Marcos has no regrets about the decision she made. While it cost her a normal childhood — her last full year in the classroom was Grade 6 — she says the early tumult makes her current success that much sweeter.
“I really feel like, if I hadn’t gone through all of that, I wouldn’t be in a place today where I can enjoy the moment,” she says. “I just remember the days when I was so broke I couldn’t afford a cup of coffee.”
The Toronto-based Listener centres on Toby Logan (Craig Olejnik), a paramedic with a vigilante streak who uses his handy mind-reading ability to solve crimes. Marcos plays Detective Charlie Marks, who finds herself perpetually flummoxed by and privately thankful for Logan’s timely insights.
The mind-reading element of the show unfortunately echoes more established series The Mentalist and Heroes, but Marcos, Olejnik and Toronto’s Ennis Esmer are bright spots as rising Canadian talents. While the show was recently dropped from NBC’s summer lineup, about half of the season did air, giving Marcos and her co-stars exposure in the crucial markets south of the border.
Toronto, which plays itself in the series, also received its close-up, with the CN Tower skyline, montages of passing TTC streetcars and buzzing downtown intersections linking scenes. In one episode, Det. Marks responds to a crime scene in Chinatown, where the “905 crew” is suspected of foul play. In another, Esmer’s and Olejnik’s characters debate whether they should go out to the Rivoli (“bands, ten-dollar cover, but it could suck,” says Esmer) but then opt for the Madison House.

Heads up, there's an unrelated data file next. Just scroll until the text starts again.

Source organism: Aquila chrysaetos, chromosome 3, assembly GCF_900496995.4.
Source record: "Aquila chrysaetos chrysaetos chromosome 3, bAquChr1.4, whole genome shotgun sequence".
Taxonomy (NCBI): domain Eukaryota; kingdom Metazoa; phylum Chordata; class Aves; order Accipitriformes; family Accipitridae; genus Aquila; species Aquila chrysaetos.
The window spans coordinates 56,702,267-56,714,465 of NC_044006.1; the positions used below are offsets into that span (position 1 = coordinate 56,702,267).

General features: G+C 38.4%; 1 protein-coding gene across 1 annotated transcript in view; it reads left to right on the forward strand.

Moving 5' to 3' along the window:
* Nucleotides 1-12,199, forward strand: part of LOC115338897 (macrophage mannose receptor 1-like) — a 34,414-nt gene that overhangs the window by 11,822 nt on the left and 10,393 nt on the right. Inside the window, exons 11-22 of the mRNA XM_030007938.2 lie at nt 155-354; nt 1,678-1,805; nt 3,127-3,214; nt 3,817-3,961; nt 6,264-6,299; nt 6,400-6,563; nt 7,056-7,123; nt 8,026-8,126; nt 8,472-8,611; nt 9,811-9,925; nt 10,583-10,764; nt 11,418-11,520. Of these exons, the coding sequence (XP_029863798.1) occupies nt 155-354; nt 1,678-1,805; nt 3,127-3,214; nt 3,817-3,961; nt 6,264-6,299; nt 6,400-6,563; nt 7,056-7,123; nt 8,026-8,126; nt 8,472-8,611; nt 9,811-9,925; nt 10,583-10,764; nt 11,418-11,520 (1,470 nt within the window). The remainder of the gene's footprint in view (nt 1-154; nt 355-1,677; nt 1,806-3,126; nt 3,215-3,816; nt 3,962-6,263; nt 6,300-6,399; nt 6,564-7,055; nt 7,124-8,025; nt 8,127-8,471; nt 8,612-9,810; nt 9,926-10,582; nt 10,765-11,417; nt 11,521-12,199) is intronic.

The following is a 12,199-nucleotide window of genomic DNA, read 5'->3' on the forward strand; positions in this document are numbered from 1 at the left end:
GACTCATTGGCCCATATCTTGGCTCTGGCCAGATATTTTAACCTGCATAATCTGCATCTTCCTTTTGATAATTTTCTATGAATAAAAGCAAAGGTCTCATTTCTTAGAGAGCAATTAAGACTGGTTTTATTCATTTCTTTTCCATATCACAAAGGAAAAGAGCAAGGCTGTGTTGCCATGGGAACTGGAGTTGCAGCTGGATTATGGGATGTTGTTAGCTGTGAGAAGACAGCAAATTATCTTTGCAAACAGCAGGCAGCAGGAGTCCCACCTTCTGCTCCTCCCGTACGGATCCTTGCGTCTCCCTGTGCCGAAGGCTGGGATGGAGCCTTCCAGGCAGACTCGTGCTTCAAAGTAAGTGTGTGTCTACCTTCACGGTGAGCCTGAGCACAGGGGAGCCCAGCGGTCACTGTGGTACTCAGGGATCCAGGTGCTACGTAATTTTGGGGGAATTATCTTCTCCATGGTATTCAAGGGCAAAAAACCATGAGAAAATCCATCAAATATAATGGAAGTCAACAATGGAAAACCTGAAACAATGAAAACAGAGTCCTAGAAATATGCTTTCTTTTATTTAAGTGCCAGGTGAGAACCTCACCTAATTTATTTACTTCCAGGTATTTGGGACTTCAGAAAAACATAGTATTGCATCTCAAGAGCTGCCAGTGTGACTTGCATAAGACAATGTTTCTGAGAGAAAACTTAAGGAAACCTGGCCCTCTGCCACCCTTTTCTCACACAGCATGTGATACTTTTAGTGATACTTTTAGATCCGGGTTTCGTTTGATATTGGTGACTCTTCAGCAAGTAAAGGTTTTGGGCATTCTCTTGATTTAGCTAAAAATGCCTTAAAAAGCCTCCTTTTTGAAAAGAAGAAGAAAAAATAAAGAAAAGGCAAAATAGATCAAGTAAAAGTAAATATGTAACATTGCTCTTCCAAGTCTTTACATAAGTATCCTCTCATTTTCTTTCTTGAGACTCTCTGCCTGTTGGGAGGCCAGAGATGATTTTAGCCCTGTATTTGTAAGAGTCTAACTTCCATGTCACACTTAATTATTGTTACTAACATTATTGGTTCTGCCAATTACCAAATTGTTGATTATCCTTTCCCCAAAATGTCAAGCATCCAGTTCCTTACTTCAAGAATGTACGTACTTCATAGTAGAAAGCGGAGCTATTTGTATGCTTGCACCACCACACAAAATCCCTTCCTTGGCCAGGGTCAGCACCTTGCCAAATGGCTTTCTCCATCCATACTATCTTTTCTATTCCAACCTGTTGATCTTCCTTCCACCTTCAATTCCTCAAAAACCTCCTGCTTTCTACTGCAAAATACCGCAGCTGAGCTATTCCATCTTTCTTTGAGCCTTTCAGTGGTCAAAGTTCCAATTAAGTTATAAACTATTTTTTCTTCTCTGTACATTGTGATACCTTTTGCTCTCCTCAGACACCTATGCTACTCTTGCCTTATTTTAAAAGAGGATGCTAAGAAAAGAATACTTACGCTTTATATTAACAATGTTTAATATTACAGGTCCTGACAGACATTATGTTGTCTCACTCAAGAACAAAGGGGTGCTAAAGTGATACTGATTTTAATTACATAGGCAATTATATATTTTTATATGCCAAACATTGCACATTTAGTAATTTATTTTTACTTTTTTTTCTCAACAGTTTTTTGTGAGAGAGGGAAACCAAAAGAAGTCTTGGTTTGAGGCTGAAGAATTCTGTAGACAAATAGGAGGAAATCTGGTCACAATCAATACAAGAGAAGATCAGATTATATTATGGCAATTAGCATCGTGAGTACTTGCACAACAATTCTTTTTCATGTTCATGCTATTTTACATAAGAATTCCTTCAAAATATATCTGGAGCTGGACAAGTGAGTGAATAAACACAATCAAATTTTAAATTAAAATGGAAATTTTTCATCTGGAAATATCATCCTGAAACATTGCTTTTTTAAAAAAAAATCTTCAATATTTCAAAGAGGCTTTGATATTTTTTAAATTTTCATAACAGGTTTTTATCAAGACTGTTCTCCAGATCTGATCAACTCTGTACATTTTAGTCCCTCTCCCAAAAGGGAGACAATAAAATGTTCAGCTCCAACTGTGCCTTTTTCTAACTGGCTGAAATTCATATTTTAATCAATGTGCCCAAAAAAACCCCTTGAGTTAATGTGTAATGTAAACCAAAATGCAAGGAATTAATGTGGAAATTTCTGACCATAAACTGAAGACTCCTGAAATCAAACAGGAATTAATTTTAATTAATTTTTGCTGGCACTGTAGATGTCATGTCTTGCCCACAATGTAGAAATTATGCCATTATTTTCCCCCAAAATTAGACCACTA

Marcos relishes the chance to work in and show off her hometown. “There was a picture of our city in the newspaper the other day and I kept it. We really do live in a beautiful city,” she says. “For years, we’ve been playing it as something else. I think we have a great opportunity to let people around the world know what we do here.”